• One of Young's suggestions is to find a course syllabus for the subject you're studying. I had found and chosen a class syllabus for a 2013 UConn class called The Historian's Craft, which  was about the methods and tools of the historical profession. The course is described as being about "how history is written." I ordered a copy of one of the three course books, A Student's Guide to History by Jules R. Benjamin. I thought it was too pricie and ordered a used copy. And I waited until the beginning of January, the beginning of my study time, to place the order. So I lost two weeks of my study time waiting for that to arrive. Lesson learned.
  • While I was waiting, I listened to a great podcast, So You Wanna Be A Historian--Historical Thought, Methods, Historiography, and the Historians Toolbox  at The Ask Historians Podcast.  I went through a podcast thing about four years ago, but am not a fan now because I find content quality varies a lot and they require concentration. I can't get much out of listening to a podcast while I'm doing something else. But who has time to just sit and listen to one? This particular podcast was over an hour, but I listened to it while on retreat last month. I took copious notes. I took names of historians to look up. It was great. I still have more paths I can pursue as a result of listening to this podcast.
  • So, I get back home, my book has arrived, and I go to work with the syllabus. Here's what I found to be the case with working with a course syllabus when you don't have access to the class instruction that goes along with it: it's of limited use. Other readings were assigned for this class, some of which were only available through sites that could only be accessed by students or must have been handouts. The writing assignments were on the syllabus, but they didn't make any sense without having been in the classes. The book has been good, but I haven't gotten as much from The Historian's Craft syllabus as I'd hoped.
  • I am doing a better job of organizing my notes than I have with other projects, but I really do have to keep reminding myself not to just dump everything into one file. 
  • I've read some other material on my subject. And on and on.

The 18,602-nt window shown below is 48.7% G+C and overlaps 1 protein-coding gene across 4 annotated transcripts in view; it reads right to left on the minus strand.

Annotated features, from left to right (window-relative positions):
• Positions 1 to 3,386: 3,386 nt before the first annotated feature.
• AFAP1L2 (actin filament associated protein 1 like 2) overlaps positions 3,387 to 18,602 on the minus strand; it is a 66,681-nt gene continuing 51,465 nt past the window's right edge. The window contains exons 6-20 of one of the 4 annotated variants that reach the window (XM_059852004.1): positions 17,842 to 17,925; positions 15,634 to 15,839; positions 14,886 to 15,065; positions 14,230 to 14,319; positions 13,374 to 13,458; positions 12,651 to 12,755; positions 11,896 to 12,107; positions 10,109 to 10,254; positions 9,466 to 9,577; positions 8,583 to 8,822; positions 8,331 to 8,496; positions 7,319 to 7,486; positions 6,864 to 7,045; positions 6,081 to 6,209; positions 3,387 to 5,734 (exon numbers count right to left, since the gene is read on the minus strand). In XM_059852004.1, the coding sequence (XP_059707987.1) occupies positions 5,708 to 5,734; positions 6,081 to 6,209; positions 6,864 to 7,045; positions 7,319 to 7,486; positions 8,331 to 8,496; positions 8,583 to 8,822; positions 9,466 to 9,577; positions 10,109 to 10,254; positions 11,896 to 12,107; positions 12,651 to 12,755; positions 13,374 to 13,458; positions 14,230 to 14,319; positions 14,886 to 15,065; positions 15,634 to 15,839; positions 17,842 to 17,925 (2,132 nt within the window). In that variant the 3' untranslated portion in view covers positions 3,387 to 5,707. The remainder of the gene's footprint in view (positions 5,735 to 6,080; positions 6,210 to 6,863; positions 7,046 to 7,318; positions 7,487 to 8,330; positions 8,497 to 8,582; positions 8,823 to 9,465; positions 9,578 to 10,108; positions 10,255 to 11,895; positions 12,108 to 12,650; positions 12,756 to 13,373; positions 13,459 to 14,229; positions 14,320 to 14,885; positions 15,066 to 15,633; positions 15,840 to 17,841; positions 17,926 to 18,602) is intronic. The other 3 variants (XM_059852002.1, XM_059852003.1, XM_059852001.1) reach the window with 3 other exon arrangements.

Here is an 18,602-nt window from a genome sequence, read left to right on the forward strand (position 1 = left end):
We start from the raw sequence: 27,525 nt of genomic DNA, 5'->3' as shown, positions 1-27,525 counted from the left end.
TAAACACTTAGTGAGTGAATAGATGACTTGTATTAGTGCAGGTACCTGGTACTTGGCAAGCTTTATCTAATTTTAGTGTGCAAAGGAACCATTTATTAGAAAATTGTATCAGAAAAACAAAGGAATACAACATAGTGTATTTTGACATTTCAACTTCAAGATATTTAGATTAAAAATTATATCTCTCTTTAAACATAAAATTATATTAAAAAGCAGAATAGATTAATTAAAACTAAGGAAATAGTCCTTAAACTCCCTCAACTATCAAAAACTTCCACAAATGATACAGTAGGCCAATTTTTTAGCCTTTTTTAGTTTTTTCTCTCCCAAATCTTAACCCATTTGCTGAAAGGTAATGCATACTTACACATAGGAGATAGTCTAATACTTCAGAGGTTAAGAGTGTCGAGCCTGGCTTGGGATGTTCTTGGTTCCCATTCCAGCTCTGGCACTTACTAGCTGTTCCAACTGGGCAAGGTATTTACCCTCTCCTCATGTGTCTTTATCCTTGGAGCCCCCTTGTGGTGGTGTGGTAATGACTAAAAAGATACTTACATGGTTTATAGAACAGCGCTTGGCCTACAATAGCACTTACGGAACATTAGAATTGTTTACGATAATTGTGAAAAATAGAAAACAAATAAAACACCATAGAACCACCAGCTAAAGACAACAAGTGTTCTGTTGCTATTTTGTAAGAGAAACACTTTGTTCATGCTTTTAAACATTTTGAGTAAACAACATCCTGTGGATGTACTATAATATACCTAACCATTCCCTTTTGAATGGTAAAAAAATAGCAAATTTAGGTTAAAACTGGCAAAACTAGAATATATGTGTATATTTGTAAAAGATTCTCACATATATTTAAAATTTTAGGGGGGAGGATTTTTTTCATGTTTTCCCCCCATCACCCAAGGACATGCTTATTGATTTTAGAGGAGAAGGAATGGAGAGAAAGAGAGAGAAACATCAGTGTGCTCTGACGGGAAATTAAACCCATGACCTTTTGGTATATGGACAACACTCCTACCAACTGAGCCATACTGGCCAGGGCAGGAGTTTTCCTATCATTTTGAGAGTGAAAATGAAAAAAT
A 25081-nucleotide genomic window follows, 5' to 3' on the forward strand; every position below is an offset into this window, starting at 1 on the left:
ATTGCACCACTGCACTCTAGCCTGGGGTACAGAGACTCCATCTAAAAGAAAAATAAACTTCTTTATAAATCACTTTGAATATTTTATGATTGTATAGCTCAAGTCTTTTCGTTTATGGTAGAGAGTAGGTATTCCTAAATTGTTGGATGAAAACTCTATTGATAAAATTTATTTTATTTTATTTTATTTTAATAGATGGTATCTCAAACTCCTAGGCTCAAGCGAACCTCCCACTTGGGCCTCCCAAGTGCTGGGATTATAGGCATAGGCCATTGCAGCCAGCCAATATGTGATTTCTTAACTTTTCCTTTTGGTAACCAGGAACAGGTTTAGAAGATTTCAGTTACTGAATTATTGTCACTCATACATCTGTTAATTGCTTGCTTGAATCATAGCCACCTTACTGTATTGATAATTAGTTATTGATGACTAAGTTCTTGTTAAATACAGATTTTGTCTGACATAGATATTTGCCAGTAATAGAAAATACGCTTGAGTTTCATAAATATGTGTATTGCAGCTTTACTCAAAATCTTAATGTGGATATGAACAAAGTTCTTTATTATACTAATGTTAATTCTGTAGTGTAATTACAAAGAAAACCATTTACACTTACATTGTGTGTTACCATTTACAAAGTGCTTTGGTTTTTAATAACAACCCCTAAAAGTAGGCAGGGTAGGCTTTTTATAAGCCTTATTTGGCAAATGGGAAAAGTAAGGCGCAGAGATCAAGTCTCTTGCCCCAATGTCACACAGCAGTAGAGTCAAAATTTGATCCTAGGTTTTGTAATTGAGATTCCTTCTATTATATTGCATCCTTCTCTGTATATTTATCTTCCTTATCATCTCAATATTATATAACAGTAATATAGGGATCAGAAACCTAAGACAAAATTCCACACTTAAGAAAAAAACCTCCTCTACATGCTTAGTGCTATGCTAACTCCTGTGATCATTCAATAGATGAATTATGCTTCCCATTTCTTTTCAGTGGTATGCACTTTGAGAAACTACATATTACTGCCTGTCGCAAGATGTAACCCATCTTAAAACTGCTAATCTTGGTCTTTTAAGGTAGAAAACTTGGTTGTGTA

• I have had some thoughts regarding my character and my plot as a result of my reading and that was the whole point. But I need to do some immersion on this research and writing project. My efforts were spread over too many goals last month. Just doing this a few hours a week may not have been the best plan. I've got three and a half weeks left in my scheduled time.

Our Case Study: Step 4. Review Results  Still to come

Sunday, February 02, 2020

Am I Still Sticking To Goals?

One of my goals for this year is Goal 6. Stay On Top Of Upcoming Known Events. And an objective for that goal is to heck in with goals at the end of each month. The point being to make sure that I'm actually working on goals and not...doing something else. Particularly nonwork related things.

So, have I done anything I wanted to do? I checked last week.

Goal 1. Concentrate on submitting completed book-length projects as well as completed short-form work.  I made five submissions last month, all of them in the last two weeks. Three were book-length projects to agents, one was a short humor piece to an on-line publication, and one was to a regional anthology. That was quite good for me.

Goal 2. Work on short-form writing, essays and short stories.

Objectives: 
  • Start some eating essays  I think I tinkered with something
  • Choose an essay or short story from the files or journal to do a little work on every week I have done a little bit
  • Plan to focus short-form reading on different genres each month I focused on flash fiction this month, with some work/thinking on whether or not picture book texts are flash fiction. More to come on that.
  • Spend the last week of every month completing something. Anything. Ah...no
I did spend two days working on a totally new picture book project that I think I'm going to turn into an early chapter book. So I was doing something on the short-form side, it just wasn't one of my objectives for the year.
Goal 3. Work on the 365 story project The flash fiction reading (above) was a multi-tasker for this goal. I did do some organizing of files. But, no, no real progress on this.

Goal 4. Work on YA thriller that could become an adult thriller. I've been doing research on historical methodology for this one. No real work on the manuscript. But, you know, thinking.

Goal 5. Community Building/General Marketing/Branding. I've done quite a bit with this one, with support for other writers through the Connecticut Children's Literature Calendar, support of Multicultural Children's Day, covering Connecticut writer events. I hope to attend one day of the NESCBWI Conference in April.

I did lots of little things last month, but no work on big projects. I'm not sure how I feel about that. Are these little things I'm doing the ground work for something big later in the year? Or am I just messing around?

Perhaps I'll find out this month.